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Wheat Germ?

  • by DokiDoki
  • Sep 11 2010 10:32 PM
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Posted 11 September 2010 - 10:32 PM

I'm looking for an organic source of cysteine. Cysteine and sulfur is the base for creating skunky smelling thiols. I am already adding a natural sulfur ingredient, but would like to find natural cysteine. The only fertilizer I can find it in is Bud Candy and Hydroplex, both of which are not organic.

In reading about cysteine, I found that wheat germ has high doses of it. Which makes me wonder... can I use it in my soil mixture or as a fertilizer additive? Or does anyone know a better source for cysteine?
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Posted 13 September 2010 - 04:37 AM

I'm looking for an organic source of cysteine. Cysteine and sulfur is the base for creating skunky smelling thiols. I am already adding a natural sulfur ingredient, but would like to find natural cysteine. The only fertilizer I can find it in is Bud Candy and Hydroplex, both of which are not organic.

In reading about cysteine, I found that wheat germ has high doses of it. Which makes me wonder... can I use it in my soil mixture or as a fertilizer additive? Or does anyone know a better source for cysteine?

Ahem.............

Did this information come from FatBoy Mike at Advanced Nutrients by any chance? I'm literally stunned that anyone could/would state that a protein found in pork sausage (as well as wheat, yogurt, and a slew of other sources including Oscar Meyer Bologna) would promote olfactory qualities in a plant's flowers.

An interesting concept to be sure. I'm sorry I missed the party when Mike and his crew came up with this one. Must have been some serious partying going on - obviously.

Organic cysteine is in every health food store but you need the name used in that industry, i.e. L-Cysteine (a non-essential amino acid).

Have fun!

LD

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Posted 13 September 2010 - 07:53 PM

No, this is a hair-brained idea I had from doing research on thiols and thiol production in plants. I am looking to boost the thiol production to make extra stinky herbs. :)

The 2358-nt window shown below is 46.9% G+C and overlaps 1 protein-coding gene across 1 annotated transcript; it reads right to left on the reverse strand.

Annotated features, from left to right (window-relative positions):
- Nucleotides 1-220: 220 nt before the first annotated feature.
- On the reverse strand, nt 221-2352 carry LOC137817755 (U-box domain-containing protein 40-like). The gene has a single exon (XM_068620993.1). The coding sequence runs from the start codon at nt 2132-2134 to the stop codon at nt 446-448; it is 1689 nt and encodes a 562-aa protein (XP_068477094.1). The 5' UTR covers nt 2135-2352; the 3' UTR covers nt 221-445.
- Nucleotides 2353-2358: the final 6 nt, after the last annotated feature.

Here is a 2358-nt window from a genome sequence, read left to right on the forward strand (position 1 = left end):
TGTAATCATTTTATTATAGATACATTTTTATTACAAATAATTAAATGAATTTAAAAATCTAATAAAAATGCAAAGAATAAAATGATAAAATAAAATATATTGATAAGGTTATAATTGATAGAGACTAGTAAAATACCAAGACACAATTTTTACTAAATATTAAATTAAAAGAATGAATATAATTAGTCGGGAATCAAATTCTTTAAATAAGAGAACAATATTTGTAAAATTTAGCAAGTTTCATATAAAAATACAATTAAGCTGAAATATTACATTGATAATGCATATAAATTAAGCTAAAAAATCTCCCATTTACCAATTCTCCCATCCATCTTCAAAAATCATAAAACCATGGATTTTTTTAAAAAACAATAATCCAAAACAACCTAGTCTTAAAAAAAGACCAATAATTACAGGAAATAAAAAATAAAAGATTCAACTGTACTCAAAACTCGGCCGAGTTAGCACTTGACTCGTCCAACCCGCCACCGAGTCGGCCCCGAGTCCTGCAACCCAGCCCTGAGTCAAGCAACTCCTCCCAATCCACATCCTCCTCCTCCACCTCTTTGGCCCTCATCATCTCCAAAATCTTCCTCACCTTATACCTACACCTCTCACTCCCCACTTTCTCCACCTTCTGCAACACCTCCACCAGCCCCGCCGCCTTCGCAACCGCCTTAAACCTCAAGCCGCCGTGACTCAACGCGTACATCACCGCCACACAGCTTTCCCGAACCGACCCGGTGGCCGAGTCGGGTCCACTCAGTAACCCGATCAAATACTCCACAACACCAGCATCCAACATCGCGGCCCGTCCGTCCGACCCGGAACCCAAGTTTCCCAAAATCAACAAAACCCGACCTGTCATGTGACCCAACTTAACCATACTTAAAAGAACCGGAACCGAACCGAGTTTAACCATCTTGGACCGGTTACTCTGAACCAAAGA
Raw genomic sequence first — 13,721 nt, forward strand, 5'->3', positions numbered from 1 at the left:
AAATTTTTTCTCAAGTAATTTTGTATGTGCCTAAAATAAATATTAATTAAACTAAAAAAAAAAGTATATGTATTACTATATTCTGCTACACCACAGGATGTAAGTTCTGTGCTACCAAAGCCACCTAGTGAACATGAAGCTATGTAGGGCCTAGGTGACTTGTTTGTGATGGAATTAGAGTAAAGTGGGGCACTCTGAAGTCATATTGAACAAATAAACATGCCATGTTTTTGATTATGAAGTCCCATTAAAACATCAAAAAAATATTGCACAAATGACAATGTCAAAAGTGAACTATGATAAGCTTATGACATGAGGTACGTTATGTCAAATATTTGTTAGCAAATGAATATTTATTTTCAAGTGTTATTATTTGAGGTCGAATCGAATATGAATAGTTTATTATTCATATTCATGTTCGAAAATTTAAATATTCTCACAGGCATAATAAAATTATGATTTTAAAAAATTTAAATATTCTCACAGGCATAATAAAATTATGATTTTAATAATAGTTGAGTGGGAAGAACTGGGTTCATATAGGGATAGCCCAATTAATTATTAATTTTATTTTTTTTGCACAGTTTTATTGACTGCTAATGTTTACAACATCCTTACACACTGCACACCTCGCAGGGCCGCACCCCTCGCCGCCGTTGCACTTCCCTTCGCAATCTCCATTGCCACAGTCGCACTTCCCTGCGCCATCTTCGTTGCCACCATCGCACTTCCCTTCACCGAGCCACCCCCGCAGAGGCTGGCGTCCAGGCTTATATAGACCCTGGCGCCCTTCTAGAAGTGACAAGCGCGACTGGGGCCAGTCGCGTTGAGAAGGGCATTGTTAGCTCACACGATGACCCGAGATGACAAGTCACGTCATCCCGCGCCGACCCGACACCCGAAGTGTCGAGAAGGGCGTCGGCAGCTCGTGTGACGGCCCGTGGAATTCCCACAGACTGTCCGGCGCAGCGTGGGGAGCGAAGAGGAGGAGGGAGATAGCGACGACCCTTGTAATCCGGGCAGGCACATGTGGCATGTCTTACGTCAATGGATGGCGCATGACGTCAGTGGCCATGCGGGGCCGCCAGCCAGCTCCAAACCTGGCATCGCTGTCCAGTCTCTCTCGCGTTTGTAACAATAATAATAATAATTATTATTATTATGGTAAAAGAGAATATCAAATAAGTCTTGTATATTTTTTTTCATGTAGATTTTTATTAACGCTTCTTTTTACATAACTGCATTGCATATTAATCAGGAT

From Wikipedia "Thiols" entry (Thiol - Wikipedia, the free encyclopedia)

Cysteine and cystine
As the functional group of the amino acid cysteine, the thiol group plays an important role in biology. When the thiol groups of two cysteine residues (as in monomers or constituent units) are brought near each other in the course of protein folding, an oxidation reaction can generate a cystine unit with a disulfide bond (-S-S-). Disulfide bonds can contribute to a protein's tertiary structure if the cysteines are part of the same peptide chain, or contribute to the quaternary structure of multi-unit proteins by forming fairly strong covalent bonds between different peptide chains.


From Wikipedia "Sulfur Assimilation" entry (Sulfur assimilation - Wikipedia, the free encyclopedia)

Sulfate taken up by the roots is the major sulfur source for growth, though it has to be reduced to sulfide before it is further metabolized. Root plastids contain all sulfate reduction enzymes, however, the reduction of sulfate to sulfide and its subsequent incorporation into cysteine takes predominantly place in the shoot in the chloroplast. Cysteine is the precursor or reduced sulfur donor of most other organic sulfur compounds in plants. The predominant proportion of the organic sulfur is present in the protein fraction (up to 70 % of total sulfur), as cysteine and methionine residues. Cysteine and methionine are highly significant in the structure, conformation and function of proteins. Plants contain a large variety of other organic sulfur compounds, as thiols (glutathione), sulfolipids and secondary sulfur compounds (alliins, glucosinolates, phytochelatins), which play an important role in physiology and protection against environmental stress and pests. Sulfur compounds are also of great importance for food quality and for the production of phyto-pharmaceutics. Sulfur deficiency will result in the loss of plant production, fitness and resistance to environmental stress and pests.


"Molecular Basis of Cysteine Biosynthesis in Plants" by Donald Danforth Plant Science Center (http://www.jbc.org/c.../46/38803.short)

In plants, cysteine biosynthesis plays a central role in fixing inorganic sulfur from the environment and provides the only metabolic sulfide donor for the generation of methionine, glutathione, phytochelatins, iron-sulfur clusters, vitamin cofactors, and multiple secondary metabolites

Edited by DokiDoki, 13 September 2010 - 09:40 PM.
added another quote


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Posted 13 September 2010 - 07:55 PM

I have also heard that human hair is primarily made out of cysteine. I'm thinking that may be a good source, but looks like it needs hydrolysis to break it free into a usable form.

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Posted 27 March 2014 - 01:51 AM

bump. any more word on wheat germ?



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